The USD has shown its durability once again over recent days, hitting a high of 1.2556 on the interbank rates against GBP, having slipped back above 1.27 only last week.
|Currency Pair||% Change (Month)||Difference on £200,000|
The Dollar has enjoyed once of its longest runs of almost uninterrupted gains against sterling over the first two quarters of 2019, holding its position comfortably below 1.30 and trading only a couple of cents shy of near 30-year highs.
This position of strength is perhaps no surprise, when we consider that the US economy has just entered its longest period of economic expansion in history. July marks the 121st month since the last recession, eclipsing the infamous Nineties “Boom”. The current stretch of continued growth is the longest since at least 1854, and has helped the USD prosper over recent months, whilst many other currencies have seen their value contract.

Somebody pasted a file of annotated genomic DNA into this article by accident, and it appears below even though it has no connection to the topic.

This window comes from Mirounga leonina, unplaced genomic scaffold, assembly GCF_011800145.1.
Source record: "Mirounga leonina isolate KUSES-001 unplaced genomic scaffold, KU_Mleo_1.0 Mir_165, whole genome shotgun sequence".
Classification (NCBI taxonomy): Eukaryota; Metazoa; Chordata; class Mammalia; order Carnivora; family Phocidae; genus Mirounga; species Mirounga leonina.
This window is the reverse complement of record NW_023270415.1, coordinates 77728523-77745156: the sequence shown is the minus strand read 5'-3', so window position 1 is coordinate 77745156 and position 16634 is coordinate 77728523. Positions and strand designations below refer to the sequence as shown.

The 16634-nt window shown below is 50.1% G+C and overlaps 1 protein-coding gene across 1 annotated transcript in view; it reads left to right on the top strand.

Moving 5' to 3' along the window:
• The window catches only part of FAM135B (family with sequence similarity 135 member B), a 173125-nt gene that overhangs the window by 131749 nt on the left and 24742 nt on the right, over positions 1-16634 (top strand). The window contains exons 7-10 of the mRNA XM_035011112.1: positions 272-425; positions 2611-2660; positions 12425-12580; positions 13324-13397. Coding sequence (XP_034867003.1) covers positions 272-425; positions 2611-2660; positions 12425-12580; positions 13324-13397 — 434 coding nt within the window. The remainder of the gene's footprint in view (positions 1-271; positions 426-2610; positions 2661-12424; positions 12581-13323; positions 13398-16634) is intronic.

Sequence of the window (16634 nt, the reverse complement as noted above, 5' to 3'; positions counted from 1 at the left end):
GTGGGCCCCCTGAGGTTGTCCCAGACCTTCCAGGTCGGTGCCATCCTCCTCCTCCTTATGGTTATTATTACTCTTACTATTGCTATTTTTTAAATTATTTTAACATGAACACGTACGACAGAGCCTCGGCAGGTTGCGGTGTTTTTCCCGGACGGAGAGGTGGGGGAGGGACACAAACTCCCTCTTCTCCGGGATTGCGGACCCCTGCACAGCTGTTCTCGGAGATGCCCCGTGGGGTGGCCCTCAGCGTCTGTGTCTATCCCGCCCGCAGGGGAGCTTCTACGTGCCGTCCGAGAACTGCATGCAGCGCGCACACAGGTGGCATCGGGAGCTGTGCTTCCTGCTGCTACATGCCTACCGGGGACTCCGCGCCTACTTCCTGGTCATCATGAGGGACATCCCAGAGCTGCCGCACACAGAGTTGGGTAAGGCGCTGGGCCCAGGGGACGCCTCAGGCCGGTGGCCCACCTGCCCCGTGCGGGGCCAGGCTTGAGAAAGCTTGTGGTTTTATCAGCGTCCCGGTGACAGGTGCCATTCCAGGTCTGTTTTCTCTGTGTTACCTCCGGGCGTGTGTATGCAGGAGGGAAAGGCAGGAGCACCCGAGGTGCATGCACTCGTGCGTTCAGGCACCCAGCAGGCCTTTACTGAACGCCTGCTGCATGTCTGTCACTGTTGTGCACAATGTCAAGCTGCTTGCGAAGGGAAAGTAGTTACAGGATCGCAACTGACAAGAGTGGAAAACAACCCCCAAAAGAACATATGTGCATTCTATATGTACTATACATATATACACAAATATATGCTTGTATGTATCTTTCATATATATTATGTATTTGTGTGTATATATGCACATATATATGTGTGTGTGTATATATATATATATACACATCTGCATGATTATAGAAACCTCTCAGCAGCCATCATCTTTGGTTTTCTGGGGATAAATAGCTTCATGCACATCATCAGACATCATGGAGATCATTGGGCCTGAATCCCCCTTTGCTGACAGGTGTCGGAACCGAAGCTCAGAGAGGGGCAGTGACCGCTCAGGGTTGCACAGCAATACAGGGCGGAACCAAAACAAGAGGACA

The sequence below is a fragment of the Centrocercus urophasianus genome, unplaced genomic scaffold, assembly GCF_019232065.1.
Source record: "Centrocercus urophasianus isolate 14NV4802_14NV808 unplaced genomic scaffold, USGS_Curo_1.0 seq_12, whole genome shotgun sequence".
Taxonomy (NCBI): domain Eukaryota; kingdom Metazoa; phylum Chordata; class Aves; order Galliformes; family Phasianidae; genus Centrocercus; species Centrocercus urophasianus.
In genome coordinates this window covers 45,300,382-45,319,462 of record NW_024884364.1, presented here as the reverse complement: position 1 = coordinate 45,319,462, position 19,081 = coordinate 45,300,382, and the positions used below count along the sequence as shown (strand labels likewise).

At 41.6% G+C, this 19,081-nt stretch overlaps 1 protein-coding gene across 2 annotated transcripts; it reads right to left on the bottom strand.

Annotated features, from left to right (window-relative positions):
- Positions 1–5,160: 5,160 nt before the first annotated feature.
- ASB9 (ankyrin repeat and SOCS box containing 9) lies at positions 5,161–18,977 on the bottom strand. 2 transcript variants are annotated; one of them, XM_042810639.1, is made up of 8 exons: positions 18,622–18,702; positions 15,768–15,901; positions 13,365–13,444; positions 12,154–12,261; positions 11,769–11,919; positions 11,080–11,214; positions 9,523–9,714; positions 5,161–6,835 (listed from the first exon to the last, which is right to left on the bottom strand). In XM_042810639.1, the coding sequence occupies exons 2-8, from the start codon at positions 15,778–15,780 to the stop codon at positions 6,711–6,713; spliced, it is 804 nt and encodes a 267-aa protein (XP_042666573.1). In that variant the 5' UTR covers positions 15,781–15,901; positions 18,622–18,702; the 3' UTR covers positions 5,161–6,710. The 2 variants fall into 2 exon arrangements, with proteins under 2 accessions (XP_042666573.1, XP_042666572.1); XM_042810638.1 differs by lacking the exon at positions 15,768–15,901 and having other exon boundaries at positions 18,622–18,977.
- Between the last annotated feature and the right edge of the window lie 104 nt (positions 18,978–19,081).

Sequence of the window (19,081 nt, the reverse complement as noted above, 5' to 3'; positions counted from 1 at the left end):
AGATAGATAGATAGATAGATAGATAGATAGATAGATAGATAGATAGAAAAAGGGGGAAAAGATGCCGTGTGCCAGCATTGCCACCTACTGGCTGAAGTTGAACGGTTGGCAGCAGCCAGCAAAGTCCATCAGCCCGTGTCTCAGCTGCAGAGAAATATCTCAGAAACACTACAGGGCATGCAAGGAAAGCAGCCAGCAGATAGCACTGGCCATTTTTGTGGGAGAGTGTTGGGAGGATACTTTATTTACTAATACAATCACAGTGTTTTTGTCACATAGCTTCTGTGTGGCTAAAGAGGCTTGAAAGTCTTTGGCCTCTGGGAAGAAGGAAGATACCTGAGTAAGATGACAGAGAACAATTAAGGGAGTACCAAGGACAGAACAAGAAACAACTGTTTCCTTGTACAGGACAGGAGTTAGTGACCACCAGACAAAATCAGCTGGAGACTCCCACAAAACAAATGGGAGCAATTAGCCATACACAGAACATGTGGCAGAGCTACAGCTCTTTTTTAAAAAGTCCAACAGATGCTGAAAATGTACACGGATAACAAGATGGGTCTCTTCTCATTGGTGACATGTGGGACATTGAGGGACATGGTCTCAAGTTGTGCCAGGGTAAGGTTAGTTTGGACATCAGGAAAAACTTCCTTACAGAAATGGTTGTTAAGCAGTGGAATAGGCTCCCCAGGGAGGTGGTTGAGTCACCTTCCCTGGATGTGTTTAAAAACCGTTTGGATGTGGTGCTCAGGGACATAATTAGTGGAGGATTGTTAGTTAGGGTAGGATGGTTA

What is perhaps even more impressive is that the US economy has managed to achieve this feat during such an unsettling period in global history. It’s managed to navigate hurdles including the Eurozone crisis, turbulence in the developing world and even the trade wars, which ironically were initiated by the current President Donald Trump.
Whilst this is of course a very impressive statistic, there are still murmurs of an economic slowdown around the corner. These rumours have been backed up by some of the recent economic data emanating from the US, with Service data showing that the US economy is now growing at its slowest pace in two years. These figures, along with a deep-rooted concern that the current trade war with China may leave a lasting negative impression on the US economy, mean that the current upward trajectory may not continue over the coming months.
There is also a high percentage chance that the US Fed will cut interest rates at the end of this month, with the likelihood of a 25-base cut probably now priced into the current USD rate. If there was a 50-base cut for example, then we could see the USD weaken against GBP as a result.
There is also the very real concern, as highlighted by BoE governor Mark Carney, that the current US trade war will have negative repercussions, not only for the US economy, but also the global markets.
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